THE QUATRAINS OF
Bulbuls, doting on roses, oft complain
How froward breezes rend their veils in twain;
Sit we beneath this rose, which many a time
Has sunk to earth, and sprung from earth again.
Suppose the world goes well with you, what then?
When life's last page is read and turned, what then?
Suppose you live a hundred years of bliss,
Yea, and a hundred years besides, what then?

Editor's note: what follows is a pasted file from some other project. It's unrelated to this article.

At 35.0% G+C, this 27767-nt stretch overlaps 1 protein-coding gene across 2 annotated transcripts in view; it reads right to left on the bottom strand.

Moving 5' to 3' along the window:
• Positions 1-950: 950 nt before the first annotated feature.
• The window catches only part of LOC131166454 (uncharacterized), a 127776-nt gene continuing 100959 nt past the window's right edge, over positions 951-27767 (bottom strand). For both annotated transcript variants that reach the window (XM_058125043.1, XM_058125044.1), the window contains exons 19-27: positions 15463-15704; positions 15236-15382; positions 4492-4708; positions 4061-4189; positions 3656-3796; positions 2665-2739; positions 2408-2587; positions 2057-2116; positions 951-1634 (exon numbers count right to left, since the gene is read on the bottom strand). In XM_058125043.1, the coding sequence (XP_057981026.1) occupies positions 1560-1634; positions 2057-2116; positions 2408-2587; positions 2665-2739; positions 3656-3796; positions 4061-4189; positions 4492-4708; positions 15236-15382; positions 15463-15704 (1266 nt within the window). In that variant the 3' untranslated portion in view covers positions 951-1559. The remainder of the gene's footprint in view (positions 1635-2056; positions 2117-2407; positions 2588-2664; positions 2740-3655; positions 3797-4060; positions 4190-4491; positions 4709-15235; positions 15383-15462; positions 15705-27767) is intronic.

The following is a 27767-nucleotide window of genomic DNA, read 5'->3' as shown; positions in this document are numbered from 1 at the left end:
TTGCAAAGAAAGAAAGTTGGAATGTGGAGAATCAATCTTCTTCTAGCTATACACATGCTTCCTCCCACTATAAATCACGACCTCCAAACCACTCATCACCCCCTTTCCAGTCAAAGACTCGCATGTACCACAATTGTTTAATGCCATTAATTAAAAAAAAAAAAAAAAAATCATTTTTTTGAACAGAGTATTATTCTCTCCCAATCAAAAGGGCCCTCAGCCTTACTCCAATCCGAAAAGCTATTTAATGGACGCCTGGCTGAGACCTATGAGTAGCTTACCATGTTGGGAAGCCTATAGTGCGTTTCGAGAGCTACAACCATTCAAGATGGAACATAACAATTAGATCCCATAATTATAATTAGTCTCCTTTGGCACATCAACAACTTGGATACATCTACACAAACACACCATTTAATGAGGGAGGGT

How is it that of all the leafy tribe.
Cypress and lily men as " free " describe?
This has a dozen tongues, yet holds her peace,
That has a hundred hands which take no bribe.
414. L. N. B. So Moschus on the mallows.
415. C. L. N. A. I. J. Ránda, see Vullers, p. 100.
416. L. N. Sa'di in the Gulistan, Book viii., gives another explanation of this expression. "Tongues, stamens, and hands, branches."